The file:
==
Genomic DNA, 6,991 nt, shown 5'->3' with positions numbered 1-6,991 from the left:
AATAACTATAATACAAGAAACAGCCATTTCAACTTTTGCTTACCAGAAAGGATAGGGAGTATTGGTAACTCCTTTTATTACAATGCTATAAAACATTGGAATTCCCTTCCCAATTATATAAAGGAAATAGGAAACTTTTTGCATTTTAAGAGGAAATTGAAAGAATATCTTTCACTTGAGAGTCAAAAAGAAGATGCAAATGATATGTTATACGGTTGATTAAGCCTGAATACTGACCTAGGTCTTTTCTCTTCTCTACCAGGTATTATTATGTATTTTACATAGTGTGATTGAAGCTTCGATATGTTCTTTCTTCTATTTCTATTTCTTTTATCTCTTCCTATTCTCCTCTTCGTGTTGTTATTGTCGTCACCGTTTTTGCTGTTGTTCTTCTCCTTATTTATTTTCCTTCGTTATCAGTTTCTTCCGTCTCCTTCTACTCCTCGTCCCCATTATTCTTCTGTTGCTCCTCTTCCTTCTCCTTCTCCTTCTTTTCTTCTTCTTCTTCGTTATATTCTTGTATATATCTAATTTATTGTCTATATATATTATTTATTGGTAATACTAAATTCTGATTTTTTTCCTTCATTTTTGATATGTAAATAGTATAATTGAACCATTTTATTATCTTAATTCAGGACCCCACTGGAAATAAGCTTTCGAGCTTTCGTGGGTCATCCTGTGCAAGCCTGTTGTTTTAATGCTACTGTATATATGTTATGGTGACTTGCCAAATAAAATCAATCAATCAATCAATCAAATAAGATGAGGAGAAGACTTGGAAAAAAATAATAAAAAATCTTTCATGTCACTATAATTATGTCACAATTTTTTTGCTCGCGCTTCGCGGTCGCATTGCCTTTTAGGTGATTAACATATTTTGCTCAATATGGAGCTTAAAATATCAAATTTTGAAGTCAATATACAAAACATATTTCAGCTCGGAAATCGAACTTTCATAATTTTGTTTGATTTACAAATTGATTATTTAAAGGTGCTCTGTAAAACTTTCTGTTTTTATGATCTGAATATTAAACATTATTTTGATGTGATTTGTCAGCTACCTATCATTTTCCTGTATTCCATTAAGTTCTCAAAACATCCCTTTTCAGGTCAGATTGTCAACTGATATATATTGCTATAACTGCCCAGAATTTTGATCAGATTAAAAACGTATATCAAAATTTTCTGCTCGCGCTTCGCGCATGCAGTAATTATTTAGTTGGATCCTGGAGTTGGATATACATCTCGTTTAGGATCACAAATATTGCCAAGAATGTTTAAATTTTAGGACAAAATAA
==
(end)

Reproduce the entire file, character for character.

Genomic DNA, 6,991 nt, shown 5'->3' with positions numbered 1-6,991 from the left:
AATAACTATAATACAAGAAACAGCCATTTCAACTTTTGCTTACCAGAAAGGATAGGGAGTATTGGTAACTCCTTTTATTACAATGCTATAAAACATTGGAATTCCCTTCCCAATTATATAAAGGAAATAGGAAACTTTTTGCATTTTAAGAGGAAATTGAAAGAATATCTTTCACTTGAGAGTCAAAAAGAAGATGCAAATGATATGTTATACGGTTGATTAAGCCTGAATACTGACCTAGGTCTTTTCTCTTCTCTACCAGGTATTATTATGTATTTTACATAGTGTGATTGAAGCTTCGATATGTTCTTTCTTCTATTTCTATTTCTTTTATCTCTTCCTATTCTCCTCTTCGTGTTGTTATTGTCGTCACCGTTTTTGCTGTTGTTCTTCTCCTTATTTATTTTCCTTCGTTATCAGTTTCTTCCGTCTCCTTCTACTCCTCGTCCCCATTATTCTTCTGTTGCTCCTCTTCCTTCTCCTTCTCCTTCTTTTCTTCTTCTTCTTCGTTATATTCTTGTATATATCTAATTTATTGTCTATATATATTATTTATTGGTAATACTAAATTCTGATTTTTTTCCTTCATTTTTGATATGTAAATAGTATAATTGAACCATTTTATTATCTTAATTCAGGACCCCACTGGAAATAAGCTTTCGAGCTTTCGTGGGTCATCCTGTGCAAGCCTGTTGTTTTAATGCTACTGTATATATGTTATGGTGACTTGCCAAATAAAATCAATCAATCAATCAATCAAATAAGATGAGGAGAAGACTTGGAAAAAAATAATAAAAAATCTTTCATGTCACTATAATTATGTCACAATTTTTTTGCTCGCGCTTCGCGGTCGCATTGCCTTTTAGGTGATTAACATATTTTGCTCAATATGGAGCTTAAAATATCAAATTTTGAAGTCAATATACAAAACATATTTCAGCTCGGAAATCGAACTTTCATAATTTTGTTTGATTTACAAATTGATTATTTAAAGGTGCTCTGTAAAACTTTCTGTTTTTATGATCTGAATATTAAACATTATTTTGATGTGATTTGTCAGCTACCTATCATTTTCCTGTATTCCATTAAGTTCTCAAAACATCCCTTTTCAGGTCAGATTGTCAACTGATATATATTGCTATAACTGCCCAGAATTTTGATCAGATTAAAAACGTATATCAAAATTTTCTGCTCGCGCTTCGCGCATGCAGTAATTATTTAGTTGGATCCTGGAGTTGGATATACATCTCGTTTAGGATCACAAATATTGCCAAGAATGTTTAAATTTTAGGACAAAATAA